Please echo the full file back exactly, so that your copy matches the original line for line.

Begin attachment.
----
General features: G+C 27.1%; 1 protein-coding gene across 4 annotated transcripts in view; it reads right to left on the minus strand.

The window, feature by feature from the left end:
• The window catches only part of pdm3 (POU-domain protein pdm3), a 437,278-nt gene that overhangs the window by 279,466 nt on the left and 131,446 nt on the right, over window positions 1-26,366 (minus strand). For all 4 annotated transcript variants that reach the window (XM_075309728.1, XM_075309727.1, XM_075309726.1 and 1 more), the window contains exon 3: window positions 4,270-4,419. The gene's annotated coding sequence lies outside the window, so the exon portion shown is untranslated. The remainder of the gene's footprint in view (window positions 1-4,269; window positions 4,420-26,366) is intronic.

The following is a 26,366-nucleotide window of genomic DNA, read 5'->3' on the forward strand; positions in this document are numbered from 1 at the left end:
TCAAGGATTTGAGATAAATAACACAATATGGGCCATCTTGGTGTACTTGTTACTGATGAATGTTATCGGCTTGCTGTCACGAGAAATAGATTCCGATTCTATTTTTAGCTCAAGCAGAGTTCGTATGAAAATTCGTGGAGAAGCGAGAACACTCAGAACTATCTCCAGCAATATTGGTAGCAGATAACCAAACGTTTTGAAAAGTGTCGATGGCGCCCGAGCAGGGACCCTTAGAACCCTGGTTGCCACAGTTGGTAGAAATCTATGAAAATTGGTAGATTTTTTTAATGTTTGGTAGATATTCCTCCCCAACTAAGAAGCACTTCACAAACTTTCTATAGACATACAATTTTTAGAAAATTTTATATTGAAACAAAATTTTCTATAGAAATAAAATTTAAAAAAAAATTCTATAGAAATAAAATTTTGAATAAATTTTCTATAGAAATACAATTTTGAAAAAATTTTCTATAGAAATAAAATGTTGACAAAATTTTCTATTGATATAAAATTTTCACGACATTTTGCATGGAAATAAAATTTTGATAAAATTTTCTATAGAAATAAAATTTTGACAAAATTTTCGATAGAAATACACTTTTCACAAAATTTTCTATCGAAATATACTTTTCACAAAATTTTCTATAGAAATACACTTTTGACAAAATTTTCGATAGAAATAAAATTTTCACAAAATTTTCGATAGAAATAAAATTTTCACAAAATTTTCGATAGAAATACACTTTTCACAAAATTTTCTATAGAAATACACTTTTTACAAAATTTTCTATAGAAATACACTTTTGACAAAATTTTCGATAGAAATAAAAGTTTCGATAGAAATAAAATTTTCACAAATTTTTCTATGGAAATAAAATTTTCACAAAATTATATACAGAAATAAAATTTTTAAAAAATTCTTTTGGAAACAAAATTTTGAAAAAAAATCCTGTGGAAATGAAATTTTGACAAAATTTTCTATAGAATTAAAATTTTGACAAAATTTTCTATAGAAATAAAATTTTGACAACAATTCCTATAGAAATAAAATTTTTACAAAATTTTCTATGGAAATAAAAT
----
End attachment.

General features: G+C 27.1%; 1 protein-coding gene across 4 annotated transcripts in view; it reads right to left on the minus strand.

The window, feature by feature from the left end:
• The window catches only part of pdm3 (POU-domain protein pdm3), a 437,278-nt gene that overhangs the window by 279,466 nt on the left and 131,446 nt on the right, over window positions 1-26,366 (minus strand). For all 4 annotated transcript variants that reach the window (XM_075309728.1, XM_075309727.1, XM_075309726.1 and 1 more), the window contains exon 3: window positions 4,270-4,419. The gene's annotated coding sequence lies outside the window, so the exon portion shown is untranslated. The remainder of the gene's footprint in view (window positions 1-4,269; window positions 4,420-26,366) is intronic.

The following is a 26,366-nucleotide window of genomic DNA, read 5'->3' on the forward strand; positions in this document are numbered from 1 at the left end:
TCAAGGATTTGAGATAAATAACACAATATGGGCCATCTTGGTGTACTTGTTACTGATGAATGTTATCGGCTTGCTGTCACGAGAAATAGATTCCGATTCTATTTTTAGCTCAAGCAGAGTTCGTATGAAAATTCGTGGAGAAGCGAGAACACTCAGAACTATCTCCAGCAATATTGGTAGCAGATAACCAAACGTTTTGAAAAGTGTCGATGGCGCCCGAGCAGGGACCCTTAGAACCCTGGTTGCCACAGTTGGTAGAAATCTATGAAAATTGGTAGATTTTTTTAATGTTTGGTAGATATTCCTCCCCAACTAAGAAGCACTTCACAAACTTTCTATAGACATACAATTTTTAGAAAATTTTATATTGAAACAAAATTTTCTATAGAAATAAAATTTAAAAAAAAATTCTATAGAAATAAAATTTTGAATAAATTTTCTATAGAAATACAATTTTGAAAAAATTTTCTATAGAAATAAAATGTTGACAAAATTTTCTATTGATATAAAATTTTCACGACATTTTGCATGGAAATAAAATTTTGATAAAATTTTCTATAGAAATAAAATTTTGACAAAATTTTCGATAGAAATACACTTTTCACAAAATTTTCTATCGAAATATACTTTTCACAAAATTTTCTATAGAAATACACTTTTGACAAAATTTTCGATAGAAATAAAATTTTCACAAAATTTTCGATAGAAATAAAATTTTCACAAAATTTTCGATAGAAATACACTTTTCACAAAATTTTCTATAGAAATACACTTTTTACAAAATTTTCTATAGAAATACACTTTTGACAAAATTTTCGATAGAAATAAAAGTTTCGATAGAAATAAAATTTTCACAAATTTTTCTATGGAAATAAAATTTTCACAAAATTATATACAGAAATAAAATTTTTAAAAAATTCTTTTGGAAACAAAATTTTGAAAAAAAATCCTGTGGAAATGAAATTTTGACAAAATTTTCTATAGAATTAAAATTTTGACAAAATTTTCTATAGAAATAAAATTTTGACAACAATTCCTATAGAAATAAAATTTTTACAAAATTTTCTATGGAAATAAAAT